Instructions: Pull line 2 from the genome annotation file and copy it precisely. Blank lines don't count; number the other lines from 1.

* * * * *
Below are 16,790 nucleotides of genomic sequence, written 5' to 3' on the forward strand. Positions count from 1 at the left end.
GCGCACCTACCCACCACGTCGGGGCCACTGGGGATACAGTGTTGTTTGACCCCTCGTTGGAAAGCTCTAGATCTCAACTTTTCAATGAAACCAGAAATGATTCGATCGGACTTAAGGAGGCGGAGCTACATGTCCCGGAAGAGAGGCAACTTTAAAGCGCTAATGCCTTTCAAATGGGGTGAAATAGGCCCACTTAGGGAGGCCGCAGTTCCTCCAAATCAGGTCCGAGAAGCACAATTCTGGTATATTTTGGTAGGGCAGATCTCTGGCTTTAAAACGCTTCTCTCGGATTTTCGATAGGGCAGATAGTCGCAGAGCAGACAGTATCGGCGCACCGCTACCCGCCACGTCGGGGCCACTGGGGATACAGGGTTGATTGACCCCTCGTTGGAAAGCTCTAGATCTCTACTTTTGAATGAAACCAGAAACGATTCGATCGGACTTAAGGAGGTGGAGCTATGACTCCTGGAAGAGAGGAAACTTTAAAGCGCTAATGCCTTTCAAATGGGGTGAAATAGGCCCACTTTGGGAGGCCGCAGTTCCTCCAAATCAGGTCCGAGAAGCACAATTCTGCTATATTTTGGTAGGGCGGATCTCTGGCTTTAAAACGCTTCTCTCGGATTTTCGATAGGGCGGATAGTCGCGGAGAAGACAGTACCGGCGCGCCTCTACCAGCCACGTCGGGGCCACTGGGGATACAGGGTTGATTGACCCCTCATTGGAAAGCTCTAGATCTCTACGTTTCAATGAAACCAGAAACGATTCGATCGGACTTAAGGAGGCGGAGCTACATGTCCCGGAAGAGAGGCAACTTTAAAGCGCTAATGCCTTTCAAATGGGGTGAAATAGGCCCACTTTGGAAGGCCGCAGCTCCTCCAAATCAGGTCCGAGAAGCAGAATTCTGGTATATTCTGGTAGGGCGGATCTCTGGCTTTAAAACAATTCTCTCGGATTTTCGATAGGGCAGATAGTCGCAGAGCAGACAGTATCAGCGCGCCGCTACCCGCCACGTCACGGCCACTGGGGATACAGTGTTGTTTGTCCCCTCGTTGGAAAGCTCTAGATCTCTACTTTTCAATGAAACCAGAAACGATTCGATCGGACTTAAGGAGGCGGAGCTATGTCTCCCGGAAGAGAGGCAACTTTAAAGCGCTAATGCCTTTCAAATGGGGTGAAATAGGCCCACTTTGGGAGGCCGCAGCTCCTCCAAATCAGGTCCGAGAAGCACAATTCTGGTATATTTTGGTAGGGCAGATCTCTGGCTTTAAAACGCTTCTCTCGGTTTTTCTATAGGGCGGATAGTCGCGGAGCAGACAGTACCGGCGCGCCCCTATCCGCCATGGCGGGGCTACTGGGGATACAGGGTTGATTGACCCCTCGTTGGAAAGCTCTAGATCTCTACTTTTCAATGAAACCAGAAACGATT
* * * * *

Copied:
GCGCACCTACCCACCACGTCGGGGCCACTGGGGATACAGTGTTGTTTGACCCCTCGTTGGAAAGCTCTAGATCTCAACTTTTCAATGAAACCAGAAATGATTCGATCGGACTTAAGGAGGCGGAGCTACATGTCCCGGAAGAGAGGCAACTTTAAAGCGCTAATGCCTTTCAAATGGGGTGAAATAGGCCCACTTAGGGAGGCCGCAGTTCCTCCAAATCAGGTCCGAGAAGCACAATTCTGGTATATTTTGGTAGGGCAGATCTCTGGCTTTAAAACGCTTCTCTCGGATTTTCGATAGGGCAGATAGTCGCAGAGCAGACAGTATCGGCGCACCGCTACCCGCCACGTCGGGGCCACTGGGGATACAGGGTTGATTGACCCCTCGTTGGAAAGCTCTAGATCTCTACTTTTGAATGAAACCAGAAACGATTCGATCGGACTTAAGGAGGTGGAGCTATGACTCCTGGAAGAGAGGAAACTTTAAAGCGCTAATGCCTTTCAAATGGGGTGAAATAGGCCCACTTTGGGAGGCCGCAGTTCCTCCAAATCAGGTCCGAGAAGCACAATTCTGCTATATTTTGGTAGGGCGGATCTCTGGCTTTAAAACGCTTCTCTCGGATTTTCGATAGGGCGGATAGTCGCGGAGAAGACAGTACCGGCGCGCCTCTACCAGCCACGTCGGGGCCACTGGGGATACAGGGTTGATTGACCCCTCATTGGAAAGCTCTAGATCTCTACGTTTCAATGAAACCAGAAACGATTCGATCGGACTTAAGGAGGCGGAGCTACATGTCCCGGAAGAGAGGCAACTTTAAAGCGCTAATGCCTTTCAAATGGGGTGAAATAGGCCCACTTTGGAAGGCCGCAGCTCCTCCAAATCAGGTCCGAGAAGCAGAATTCTGGTATATTCTGGTAGGGCGGATCTCTGGCTTTAAAACAATTCTCTCGGATTTTCGATAGGGCAGATAGTCGCAGAGCAGACAGTATCAGCGCGCCGCTACCCGCCACGTCACGGCCACTGGGGATACAGTGTTGTTTGTCCCCTCGTTGGAAAGCTCTAGATCTCTACTTTTCAATGAAACCAGAAACGATTCGATCGGACTTAAGGAGGCGGAGCTATGTCTCCCGGAAGAGAGGCAACTTTAAAGCGCTAATGCCTTTCAAATGGGGTGAAATAGGCCCACTTTGGGAGGCCGCAGCTCCTCCAAATCAGGTCCGAGAAGCACAATTCTGGTATATTTTGGTAGGGCAGATCTCTGGCTTTAAAACGCTTCTCTCGGTTTTTCTATAGGGCGGATAGTCGCGGAGCAGACAGTACCGGCGCGCCCCTATCCGCCATGGCGGGGCTACTGGGGATACAGGGTTGATTGACCCCTCGTTGGAAAGCTCTAGATCTCTACTTTTCAATGAAACCAGAAACGATT